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Information Technology
 
Digital City
Digital City, Is it a tool, medium or it is an
aim?
Mohamed El-Sibaey
Responses
 
Response to Digital City
i think digital city is a medium , to interact and to feel in the real sense the meaning of the term 'a global community'.
thanks
Harshada Deshpande
Response to Digital City
Digital city is the place people interact, get information, make some time good use of it, and so.
It can no way be the aim untill every body gets a free link which is impossible.
It can be a medium, but basically it is a tool which is one of the option to interact and get information.
Reply to other answer the "global community" is somthing has to be common for all,
but we can see that the work here is with power, wealth, or so, which is the wrong meaning for global world.
Muhammed Atif Shaikh
Digital City
The technological relevancy has apparently changed over time. To wire every public to the digital city is now so possible, the issue still lies in the role of the digital cities.

I am currently pursuing PhD in the area of 3D modeling and visualization in urban design and planning and still searching for the gaps. I plan to develop a digital city model integrating GIS information and use it to find the critical issues to direct my studies.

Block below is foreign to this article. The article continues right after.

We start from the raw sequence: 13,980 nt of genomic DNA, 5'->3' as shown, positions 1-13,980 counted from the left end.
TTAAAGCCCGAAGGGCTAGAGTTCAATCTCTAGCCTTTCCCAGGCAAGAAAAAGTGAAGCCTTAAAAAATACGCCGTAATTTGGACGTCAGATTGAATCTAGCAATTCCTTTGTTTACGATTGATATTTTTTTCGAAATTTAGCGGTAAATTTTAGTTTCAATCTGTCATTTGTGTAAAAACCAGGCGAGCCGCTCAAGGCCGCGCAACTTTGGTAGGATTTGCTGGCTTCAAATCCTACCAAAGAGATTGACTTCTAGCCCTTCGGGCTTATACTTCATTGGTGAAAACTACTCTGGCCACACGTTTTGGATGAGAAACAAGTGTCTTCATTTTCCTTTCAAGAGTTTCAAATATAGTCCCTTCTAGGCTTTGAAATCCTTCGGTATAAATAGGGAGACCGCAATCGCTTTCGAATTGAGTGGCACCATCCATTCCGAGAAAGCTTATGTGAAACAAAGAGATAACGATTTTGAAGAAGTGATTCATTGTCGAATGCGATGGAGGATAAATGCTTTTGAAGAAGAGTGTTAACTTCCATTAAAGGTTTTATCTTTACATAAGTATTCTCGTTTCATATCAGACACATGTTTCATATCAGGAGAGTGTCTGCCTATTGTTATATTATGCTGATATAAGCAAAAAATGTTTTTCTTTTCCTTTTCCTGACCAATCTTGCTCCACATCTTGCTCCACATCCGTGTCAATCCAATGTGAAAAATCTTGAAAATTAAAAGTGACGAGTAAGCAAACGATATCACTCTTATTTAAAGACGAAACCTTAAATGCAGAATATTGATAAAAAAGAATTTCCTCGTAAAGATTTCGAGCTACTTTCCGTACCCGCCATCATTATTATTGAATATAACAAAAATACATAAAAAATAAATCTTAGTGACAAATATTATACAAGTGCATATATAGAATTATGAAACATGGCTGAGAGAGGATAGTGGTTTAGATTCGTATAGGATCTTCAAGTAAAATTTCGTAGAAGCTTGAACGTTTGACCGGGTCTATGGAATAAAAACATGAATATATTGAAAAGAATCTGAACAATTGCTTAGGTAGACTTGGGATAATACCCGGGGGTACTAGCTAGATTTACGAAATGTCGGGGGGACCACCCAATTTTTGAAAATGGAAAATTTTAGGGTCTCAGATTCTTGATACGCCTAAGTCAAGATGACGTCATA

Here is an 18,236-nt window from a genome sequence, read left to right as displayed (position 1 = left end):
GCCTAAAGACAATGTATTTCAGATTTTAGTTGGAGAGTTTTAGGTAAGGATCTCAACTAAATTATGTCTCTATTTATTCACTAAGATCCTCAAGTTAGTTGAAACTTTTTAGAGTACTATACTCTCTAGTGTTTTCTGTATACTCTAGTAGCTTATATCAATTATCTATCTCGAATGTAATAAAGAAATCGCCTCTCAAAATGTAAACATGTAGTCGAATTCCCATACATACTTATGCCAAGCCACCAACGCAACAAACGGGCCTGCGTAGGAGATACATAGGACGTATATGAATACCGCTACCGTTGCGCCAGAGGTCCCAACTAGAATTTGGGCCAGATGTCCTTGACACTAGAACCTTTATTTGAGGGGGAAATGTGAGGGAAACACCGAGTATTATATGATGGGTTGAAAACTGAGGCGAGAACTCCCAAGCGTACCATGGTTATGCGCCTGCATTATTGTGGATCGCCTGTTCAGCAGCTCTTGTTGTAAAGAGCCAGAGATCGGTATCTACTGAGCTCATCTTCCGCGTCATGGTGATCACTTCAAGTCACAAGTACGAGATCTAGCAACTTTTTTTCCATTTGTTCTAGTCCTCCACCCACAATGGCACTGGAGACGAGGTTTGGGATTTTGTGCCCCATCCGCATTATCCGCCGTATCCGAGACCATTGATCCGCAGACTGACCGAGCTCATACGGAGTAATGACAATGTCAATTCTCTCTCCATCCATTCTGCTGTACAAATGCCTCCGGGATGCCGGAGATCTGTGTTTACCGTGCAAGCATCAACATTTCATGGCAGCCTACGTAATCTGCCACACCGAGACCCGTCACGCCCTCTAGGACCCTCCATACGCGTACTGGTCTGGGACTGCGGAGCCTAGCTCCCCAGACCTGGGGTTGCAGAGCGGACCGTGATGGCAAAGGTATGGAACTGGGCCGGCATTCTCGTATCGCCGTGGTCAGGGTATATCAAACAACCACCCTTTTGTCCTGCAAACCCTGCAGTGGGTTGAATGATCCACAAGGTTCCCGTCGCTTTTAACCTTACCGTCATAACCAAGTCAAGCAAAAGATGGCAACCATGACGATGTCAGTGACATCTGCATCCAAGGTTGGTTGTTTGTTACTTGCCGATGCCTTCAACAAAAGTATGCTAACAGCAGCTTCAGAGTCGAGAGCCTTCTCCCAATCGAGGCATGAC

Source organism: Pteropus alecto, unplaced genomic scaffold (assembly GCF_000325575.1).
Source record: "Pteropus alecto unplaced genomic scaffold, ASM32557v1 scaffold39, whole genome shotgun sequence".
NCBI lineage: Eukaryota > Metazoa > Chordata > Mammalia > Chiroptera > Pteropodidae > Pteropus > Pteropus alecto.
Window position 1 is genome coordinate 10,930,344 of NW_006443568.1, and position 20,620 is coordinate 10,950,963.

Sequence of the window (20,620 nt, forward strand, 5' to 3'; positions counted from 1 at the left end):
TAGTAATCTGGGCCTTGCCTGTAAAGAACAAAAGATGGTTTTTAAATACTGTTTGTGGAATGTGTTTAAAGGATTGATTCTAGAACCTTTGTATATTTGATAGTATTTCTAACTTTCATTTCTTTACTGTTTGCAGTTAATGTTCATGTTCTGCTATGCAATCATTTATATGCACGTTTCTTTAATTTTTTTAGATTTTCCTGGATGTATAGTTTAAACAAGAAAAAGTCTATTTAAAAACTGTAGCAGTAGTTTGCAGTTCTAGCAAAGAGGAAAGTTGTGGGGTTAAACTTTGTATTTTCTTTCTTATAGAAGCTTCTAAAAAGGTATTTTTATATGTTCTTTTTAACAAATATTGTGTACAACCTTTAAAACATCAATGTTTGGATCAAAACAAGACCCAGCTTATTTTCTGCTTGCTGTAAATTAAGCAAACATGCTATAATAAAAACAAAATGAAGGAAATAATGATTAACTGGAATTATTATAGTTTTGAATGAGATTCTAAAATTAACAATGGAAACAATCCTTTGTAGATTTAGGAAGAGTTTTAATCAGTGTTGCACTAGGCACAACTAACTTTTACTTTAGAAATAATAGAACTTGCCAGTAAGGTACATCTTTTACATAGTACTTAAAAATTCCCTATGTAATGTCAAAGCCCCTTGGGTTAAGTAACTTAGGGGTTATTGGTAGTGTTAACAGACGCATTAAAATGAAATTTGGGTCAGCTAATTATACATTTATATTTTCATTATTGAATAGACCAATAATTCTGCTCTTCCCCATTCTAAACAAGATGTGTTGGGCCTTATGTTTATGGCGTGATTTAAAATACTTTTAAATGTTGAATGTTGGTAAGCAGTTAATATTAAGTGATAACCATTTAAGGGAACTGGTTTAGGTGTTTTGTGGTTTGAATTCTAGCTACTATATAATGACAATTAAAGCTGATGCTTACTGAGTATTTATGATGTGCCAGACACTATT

Please advise.
Mimi Zaleha Abdul Ghani
Digital City
A combination of 'medium' and 'tool', but more inclined towards the latter.
What can be motives behined treating Digital Cities as aim?

and, above all (Lolz)...
What exactly do we mean by a 'Digital City' here?
P Das
Digital City
Different roles of DC i guess. The "aim" is to respond to the global digital demand, and the "tool" is to improve delivery of information about the city and enhance communication about the city among stakeholders. But I presume the tool is more than a tool and it can actually produce better design and control for the city as people understand their cities better with the digital information.

What exactly do we mean by a 'Digital City' here?

The editorial writing by Michael Batty in 2001 for Env and Planning B; Planning and Design 2001, vol 28 pgs 479-480 gives some food for thoughts and I find still relevant.

Regards.
Mimi Zaleha Abdul Ghani
Digital City
Interesting reading, Mimi! Thanks for posting the details.
This debate really gets interesting now!

Indeed, Michael has described at least three ways 'Digital' cities are being interpretend:

1. The "Content" theory: "...Digital cities would then constitute ways in which infrastructure and behaviour are being augmented by hardware, software, and data ..."

2. The "Method" theory: "...thinking of the nondigital aspects of cities digitally, by using computer methods, or by thinking of the ways digital infrastructure and related behaviour is developing in cities..."

3. the "VR" theory: "...thinking about the city as a material artefact in contrast to a social process..."

So far, only the third interpretation seems to be closer to treating Digital Cities as "Aim". The other two, perhaps consider DC only as tools/media to achieve a better quality of life.